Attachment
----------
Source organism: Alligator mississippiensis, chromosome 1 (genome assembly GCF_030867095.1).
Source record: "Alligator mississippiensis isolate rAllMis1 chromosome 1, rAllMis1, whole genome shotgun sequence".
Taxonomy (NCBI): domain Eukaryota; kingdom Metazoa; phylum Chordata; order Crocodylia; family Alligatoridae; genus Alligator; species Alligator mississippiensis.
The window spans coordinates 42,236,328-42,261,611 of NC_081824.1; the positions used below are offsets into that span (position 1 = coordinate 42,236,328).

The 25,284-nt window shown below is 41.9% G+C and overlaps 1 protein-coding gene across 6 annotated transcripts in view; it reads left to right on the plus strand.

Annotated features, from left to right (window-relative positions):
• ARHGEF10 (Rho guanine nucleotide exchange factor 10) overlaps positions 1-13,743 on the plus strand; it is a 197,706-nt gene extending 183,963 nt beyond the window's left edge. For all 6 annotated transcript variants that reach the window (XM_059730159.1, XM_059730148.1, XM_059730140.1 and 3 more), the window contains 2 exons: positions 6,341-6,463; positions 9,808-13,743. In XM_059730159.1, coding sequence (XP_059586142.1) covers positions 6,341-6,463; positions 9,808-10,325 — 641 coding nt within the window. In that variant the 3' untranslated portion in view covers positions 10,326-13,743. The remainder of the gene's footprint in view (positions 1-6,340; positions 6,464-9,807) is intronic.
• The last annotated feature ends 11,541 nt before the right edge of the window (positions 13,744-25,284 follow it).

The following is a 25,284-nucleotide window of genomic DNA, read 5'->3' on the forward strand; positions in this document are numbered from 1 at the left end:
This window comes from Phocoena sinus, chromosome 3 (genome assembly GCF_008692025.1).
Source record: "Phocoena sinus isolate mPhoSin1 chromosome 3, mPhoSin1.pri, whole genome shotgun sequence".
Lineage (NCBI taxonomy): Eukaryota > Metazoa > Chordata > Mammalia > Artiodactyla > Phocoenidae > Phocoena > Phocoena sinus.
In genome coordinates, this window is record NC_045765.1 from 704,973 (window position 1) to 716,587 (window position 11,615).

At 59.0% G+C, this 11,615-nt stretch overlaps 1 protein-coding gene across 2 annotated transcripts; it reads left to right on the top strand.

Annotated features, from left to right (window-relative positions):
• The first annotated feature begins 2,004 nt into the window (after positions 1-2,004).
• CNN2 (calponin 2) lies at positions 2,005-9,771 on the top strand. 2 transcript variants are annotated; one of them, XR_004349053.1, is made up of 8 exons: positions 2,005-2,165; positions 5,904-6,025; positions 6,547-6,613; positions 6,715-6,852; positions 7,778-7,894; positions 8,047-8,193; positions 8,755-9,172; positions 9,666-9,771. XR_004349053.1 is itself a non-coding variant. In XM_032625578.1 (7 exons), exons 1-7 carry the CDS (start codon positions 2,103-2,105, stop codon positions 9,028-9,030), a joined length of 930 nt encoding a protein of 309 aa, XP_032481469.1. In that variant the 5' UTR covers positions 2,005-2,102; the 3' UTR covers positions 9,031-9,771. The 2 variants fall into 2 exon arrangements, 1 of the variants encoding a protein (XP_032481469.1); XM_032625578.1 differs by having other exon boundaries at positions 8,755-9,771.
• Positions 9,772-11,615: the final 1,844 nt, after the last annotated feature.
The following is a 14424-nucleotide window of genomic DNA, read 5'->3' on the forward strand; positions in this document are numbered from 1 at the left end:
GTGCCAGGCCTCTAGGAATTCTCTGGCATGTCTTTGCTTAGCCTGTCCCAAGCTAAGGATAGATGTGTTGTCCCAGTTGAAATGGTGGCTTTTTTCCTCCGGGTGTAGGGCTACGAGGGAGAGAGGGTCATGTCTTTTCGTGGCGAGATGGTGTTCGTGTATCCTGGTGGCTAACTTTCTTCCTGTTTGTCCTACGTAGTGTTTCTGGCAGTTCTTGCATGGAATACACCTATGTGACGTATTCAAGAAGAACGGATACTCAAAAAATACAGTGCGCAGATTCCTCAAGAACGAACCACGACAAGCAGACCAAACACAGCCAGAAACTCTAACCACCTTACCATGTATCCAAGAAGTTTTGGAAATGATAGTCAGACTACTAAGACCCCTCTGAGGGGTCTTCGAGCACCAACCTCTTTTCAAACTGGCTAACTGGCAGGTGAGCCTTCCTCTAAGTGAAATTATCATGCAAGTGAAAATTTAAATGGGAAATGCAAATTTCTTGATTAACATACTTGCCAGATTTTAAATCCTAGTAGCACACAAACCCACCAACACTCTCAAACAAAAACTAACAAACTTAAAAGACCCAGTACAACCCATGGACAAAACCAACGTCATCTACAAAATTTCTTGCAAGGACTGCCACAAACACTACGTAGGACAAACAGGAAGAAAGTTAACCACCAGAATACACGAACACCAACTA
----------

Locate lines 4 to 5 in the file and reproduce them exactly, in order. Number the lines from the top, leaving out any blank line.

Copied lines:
The window spans coordinates 42,236,328-42,261,611 of NC_081824.1; the positions used below are offsets into that span (position 1 = coordinate 42,236,328).

The 25,284-nt window shown below is 41.9% G+C and overlaps 1 protein-coding gene across 6 annotated transcripts in view; it reads left to right on the plus strand.